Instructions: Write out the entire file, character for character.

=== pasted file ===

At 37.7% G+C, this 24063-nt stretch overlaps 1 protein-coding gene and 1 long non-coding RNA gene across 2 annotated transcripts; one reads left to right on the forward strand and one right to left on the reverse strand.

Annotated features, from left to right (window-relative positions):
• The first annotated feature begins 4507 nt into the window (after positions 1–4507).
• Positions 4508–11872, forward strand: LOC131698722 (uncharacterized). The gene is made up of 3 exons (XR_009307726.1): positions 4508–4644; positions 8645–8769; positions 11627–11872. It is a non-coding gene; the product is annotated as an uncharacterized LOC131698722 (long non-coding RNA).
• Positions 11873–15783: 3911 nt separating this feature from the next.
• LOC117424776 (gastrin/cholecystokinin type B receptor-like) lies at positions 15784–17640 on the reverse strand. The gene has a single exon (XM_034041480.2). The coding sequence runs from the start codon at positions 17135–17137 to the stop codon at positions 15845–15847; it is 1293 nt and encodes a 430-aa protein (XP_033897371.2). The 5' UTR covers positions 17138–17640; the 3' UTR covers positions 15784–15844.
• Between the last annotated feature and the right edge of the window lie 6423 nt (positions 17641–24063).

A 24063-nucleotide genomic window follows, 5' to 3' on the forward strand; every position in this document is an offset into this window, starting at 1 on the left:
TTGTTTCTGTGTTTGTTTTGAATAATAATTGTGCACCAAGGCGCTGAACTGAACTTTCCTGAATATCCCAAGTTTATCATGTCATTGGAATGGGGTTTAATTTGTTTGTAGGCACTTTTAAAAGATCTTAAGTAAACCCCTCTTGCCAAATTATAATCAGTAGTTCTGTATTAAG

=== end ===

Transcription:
At 37.7% G+C, this 24063-nt stretch overlaps 1 protein-coding gene and 1 long non-coding RNA gene across 2 annotated transcripts; one reads left to right on the forward strand and one right to left on the reverse strand.

Annotated features, from left to right (window-relative positions):
• The first annotated feature begins 4507 nt into the window (after positions 1–4507).
• Positions 4508–11872, forward strand: LOC131698722 (uncharacterized). The gene is made up of 3 exons (XR_009307726.1): positions 4508–4644; positions 8645–8769; positions 11627–11872. It is a non-coding gene; the product is annotated as an uncharacterized LOC131698722 (long non-coding RNA).
• Positions 11873–15783: 3911 nt separating this feature from the next.
• LOC117424776 (gastrin/cholecystokinin type B receptor-like) lies at positions 15784–17640 on the reverse strand. The gene has a single exon (XM_034041480.2). The coding sequence runs from the start codon at positions 17135–17137 to the stop codon at positions 15845–15847; it is 1293 nt and encodes a 430-aa protein (XP_033897371.2). The 5' UTR covers positions 17138–17640; the 3' UTR covers positions 15784–15844.
• Between the last annotated feature and the right edge of the window lie 6423 nt (positions 17641–24063).

A 24063-nucleotide genomic window follows, 5' to 3' on the forward strand; every position in this document is an offset into this window, starting at 1 on the left:
TTGTTTCTGTGTTTGTTTTGAATAATAATTGTGCACCAAGGCGCTGAACTGAACTTTCCTGAATATCCCAAGTTTATCATGTCATTGGAATGGGGTTTAATTTGTTTGTAGGCACTTTTAAAAGATCTTAAGTAAACCCCTCTTGCCAAATTATAATCAGTAGTTCTGTATTAAG